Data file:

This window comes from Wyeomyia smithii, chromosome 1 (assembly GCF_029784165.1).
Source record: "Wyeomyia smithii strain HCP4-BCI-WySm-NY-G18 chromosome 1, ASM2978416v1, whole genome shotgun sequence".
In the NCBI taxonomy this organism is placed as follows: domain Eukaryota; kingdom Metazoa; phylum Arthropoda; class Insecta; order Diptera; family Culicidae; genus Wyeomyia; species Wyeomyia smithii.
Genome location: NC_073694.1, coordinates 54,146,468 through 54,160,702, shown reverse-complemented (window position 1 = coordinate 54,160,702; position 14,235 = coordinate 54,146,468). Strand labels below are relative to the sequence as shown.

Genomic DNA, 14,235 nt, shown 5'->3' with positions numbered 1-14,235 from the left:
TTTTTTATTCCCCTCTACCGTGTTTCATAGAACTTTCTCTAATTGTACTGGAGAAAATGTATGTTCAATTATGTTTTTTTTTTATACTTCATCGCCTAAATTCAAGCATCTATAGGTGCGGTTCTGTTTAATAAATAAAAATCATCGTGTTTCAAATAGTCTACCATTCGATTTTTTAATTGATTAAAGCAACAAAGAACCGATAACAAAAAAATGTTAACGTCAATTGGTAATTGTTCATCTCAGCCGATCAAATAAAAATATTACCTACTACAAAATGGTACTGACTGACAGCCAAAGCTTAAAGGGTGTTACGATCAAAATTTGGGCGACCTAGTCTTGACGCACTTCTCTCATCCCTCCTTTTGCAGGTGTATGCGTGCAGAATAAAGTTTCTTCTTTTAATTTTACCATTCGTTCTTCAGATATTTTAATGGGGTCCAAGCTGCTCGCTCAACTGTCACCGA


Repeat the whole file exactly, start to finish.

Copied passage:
This window comes from Wyeomyia smithii, chromosome 1 (assembly GCF_029784165.1).
Source record: "Wyeomyia smithii strain HCP4-BCI-WySm-NY-G18 chromosome 1, ASM2978416v1, whole genome shotgun sequence".
In the NCBI taxonomy this organism is placed as follows: domain Eukaryota; kingdom Metazoa; phylum Arthropoda; class Insecta; order Diptera; family Culicidae; genus Wyeomyia; species Wyeomyia smithii.
Genome location: NC_073694.1, coordinates 54,146,468 through 54,160,702, shown reverse-complemented (window position 1 = coordinate 54,160,702; position 14,235 = coordinate 54,146,468). Strand labels below are relative to the sequence as shown.

Genomic DNA, 14,235 nt, shown 5'->3' with positions numbered 1-14,235 from the left:
TTTTTTATTCCCCTCTACCGTGTTTCATAGAACTTTCTCTAATTGTACTGGAGAAAATGTATGTTCAATTATGTTTTTTTTTTATACTTCATCGCCTAAATTCAAGCATCTATAGGTGCGGTTCTGTTTAATAAATAAAAATCATCGTGTTTCAAATAGTCTACCATTCGATTTTTTAATTGATTAAAGCAACAAAGAACCGATAACAAAAAAATGTTAACGTCAATTGGTAATTGTTCATCTCAGCCGATCAAATAAAAATATTACCTACTACAAAATGGTACTGACTGACAGCCAAAGCTTAAAGGGTGTTACGATCAAAATTTGGGCGACCTAGTCTTGACGCACTTCTCTCATCCCTCCTTTTGCAGGTGTATGCGTGCAGAATAAAGTTTCTTCTTTTAATTTTACCATTCGTTCTTCAGATATTTTAATGGGGTCCAAGCTGCTCGCTCAACTGTCACCGA